My response was anger. So was every, every other American should have been angry to stand and see White police officers describing in detail the brutal way that they beat McDuffie until they just beat him to unconsciousness and then to turn around and lie about it. Then, on the trial, on the, on the, on the media which was, in a way was good because we knew what happened. But in a way was bad because Blacks registered in their minds what the cops had done to McDuffie and then for the racist people in Tampa to exonerate that man leaves one to just dislike the criminal justice system in its entirety and to dislike Whites. How can a White person in their own mind, just exonerate police officers who stood up and said, "Yes we beat him this. Yes, my partner did this." And then lie about it. People have not forgotten that the McDuffie incident will be in the hearts and minds of people throughout the world because the coverage of McDuffie's riot went everywhere. They haven't forgotten it. They haven't forgotten it now. And if anything else were to come up, they still, you will never forget that. Incidentally the officer, and I take pride in doing this, Charles Veverka that brought it on, he was the officer that pulled McDuffie off of the, ah, motorbike. He will never, ever work for a police department in Dade County. I saw fit, I saw to that. He will never. As a matter of fact, I'm hap--that's one time I'm pleased with the media because it's recorded in our local papers here that I said that I was, ah, vindictive and that's the one time that I'm glad I was vindictive. I got back at him. And I'm happy of it.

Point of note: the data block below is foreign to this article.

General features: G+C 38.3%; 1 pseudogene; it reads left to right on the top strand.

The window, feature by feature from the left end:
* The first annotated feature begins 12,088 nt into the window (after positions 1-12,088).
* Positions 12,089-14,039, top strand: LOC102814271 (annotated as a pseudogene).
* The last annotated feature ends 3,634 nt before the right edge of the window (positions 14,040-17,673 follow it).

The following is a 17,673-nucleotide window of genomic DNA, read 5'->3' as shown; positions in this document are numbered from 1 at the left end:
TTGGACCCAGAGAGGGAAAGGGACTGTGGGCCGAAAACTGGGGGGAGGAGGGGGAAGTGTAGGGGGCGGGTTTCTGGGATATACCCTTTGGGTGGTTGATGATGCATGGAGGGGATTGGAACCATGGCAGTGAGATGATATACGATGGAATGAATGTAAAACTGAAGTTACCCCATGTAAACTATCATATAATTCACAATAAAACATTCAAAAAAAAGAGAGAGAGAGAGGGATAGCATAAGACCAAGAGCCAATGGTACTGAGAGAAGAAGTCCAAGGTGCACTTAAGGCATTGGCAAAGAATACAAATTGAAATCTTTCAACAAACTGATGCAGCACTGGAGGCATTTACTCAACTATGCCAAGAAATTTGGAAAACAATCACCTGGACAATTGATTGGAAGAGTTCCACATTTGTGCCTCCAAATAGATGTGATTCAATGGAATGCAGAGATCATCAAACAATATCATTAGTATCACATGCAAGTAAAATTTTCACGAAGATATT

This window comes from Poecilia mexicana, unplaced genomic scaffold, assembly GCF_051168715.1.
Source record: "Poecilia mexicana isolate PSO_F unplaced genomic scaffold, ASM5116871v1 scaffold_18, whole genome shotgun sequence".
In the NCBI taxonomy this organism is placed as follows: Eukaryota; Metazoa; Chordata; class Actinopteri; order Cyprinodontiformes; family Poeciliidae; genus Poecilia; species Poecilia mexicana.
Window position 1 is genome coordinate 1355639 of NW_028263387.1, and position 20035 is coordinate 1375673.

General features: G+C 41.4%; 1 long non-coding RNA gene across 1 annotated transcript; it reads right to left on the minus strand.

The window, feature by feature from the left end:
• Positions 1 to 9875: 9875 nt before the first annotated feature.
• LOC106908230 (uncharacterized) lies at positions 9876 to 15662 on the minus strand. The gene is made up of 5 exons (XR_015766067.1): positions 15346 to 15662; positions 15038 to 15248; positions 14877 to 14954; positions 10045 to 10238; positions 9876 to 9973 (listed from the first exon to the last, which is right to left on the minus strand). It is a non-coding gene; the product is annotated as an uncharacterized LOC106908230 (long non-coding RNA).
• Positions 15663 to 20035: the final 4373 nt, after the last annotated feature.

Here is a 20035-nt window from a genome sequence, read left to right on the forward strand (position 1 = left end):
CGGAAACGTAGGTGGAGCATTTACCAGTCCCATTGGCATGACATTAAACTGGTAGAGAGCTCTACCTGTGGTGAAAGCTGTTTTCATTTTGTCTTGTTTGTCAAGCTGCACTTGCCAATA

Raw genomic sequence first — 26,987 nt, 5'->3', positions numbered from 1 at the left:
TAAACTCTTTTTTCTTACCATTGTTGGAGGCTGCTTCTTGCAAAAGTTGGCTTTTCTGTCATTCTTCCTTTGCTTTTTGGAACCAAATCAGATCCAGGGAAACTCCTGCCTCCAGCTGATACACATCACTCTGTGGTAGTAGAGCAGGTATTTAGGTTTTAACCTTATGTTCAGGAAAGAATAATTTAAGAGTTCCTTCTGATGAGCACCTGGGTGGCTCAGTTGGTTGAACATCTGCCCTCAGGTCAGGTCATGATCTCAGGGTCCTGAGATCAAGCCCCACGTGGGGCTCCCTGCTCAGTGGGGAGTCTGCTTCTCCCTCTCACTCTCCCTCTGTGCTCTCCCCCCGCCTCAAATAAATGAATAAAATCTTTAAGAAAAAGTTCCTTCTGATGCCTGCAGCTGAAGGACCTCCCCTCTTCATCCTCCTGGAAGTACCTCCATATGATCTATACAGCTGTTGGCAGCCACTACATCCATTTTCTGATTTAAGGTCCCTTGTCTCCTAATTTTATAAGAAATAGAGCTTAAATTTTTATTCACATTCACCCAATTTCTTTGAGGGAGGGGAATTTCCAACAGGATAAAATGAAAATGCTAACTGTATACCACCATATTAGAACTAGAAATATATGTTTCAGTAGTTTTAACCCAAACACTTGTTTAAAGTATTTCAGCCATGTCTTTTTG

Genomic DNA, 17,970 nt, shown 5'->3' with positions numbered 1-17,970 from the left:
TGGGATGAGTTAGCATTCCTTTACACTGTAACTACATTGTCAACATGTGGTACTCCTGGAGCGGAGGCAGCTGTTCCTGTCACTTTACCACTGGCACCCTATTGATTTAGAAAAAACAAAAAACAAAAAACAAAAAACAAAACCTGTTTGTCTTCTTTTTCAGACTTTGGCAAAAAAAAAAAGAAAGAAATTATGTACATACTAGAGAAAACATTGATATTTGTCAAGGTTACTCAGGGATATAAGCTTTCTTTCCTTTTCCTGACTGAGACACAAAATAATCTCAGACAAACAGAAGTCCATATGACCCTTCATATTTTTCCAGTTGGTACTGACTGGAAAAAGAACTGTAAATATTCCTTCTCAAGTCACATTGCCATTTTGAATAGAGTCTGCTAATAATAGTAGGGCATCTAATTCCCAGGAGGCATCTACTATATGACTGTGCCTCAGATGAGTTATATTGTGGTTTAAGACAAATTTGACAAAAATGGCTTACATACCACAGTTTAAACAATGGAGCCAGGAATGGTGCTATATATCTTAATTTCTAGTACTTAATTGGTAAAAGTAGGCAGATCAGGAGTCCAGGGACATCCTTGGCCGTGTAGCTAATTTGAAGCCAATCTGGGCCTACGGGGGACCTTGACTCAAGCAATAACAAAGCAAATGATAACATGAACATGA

QUESTION 8
JAMES A. DeVINNEY:

Back again to the rally that night. Were there any White people there?

GEORGIA AYERS:

At the rally?

JAMES A. DeVINNEY:

Yeah.

GEORGIA AYERS:

Of course, McDuffie's rally?

JAMES A. DeVINNEY:

Yeah.

GEORGIA AYERS:

Oh yes. One media person was there from the Miami Herald, this poor little, beautiful White girl. I kept telling her, Sweetheart, she was came, some came from Miami Beach some came from all over Dade County. Whites, liberal minded Whites, everybody, after viewing what happened on the screen, the police officers going into the detail with the, a kell[SIC] light, how they kicked the, and, and broke up the motorbike to make it appear that McDuffie was in a, in the, in an accident. All of those people, if you have any heart whatsoever, you would denounce anything like that. So the Whites came to support the cause of poor people, Black people. But in the heat of a riot, whether it's Ku Klux Klans against White or Blacks against Ku Klux Klans against Black or White, Blacks against White, when a race riot comes in, I don't care if a White is my best friend, I will tell him, you take cover for right now because you may be my best friend but other Blacks don't see you. All they see is a White man. And you are not safe. And this same Miami Herald reporter, I tried to tell her, "Sweetheart, you need to leave and go back because you're in trouble." "Oh, no, I came all the way over here and I'm marching and furthermore, I'm covering the story." I say, "Honey, to hell with the story right now, you better get your butt from out of there right now." To make a long story short, she was so glad when I carried her to the sanctuary of Dade County Jail to save her life.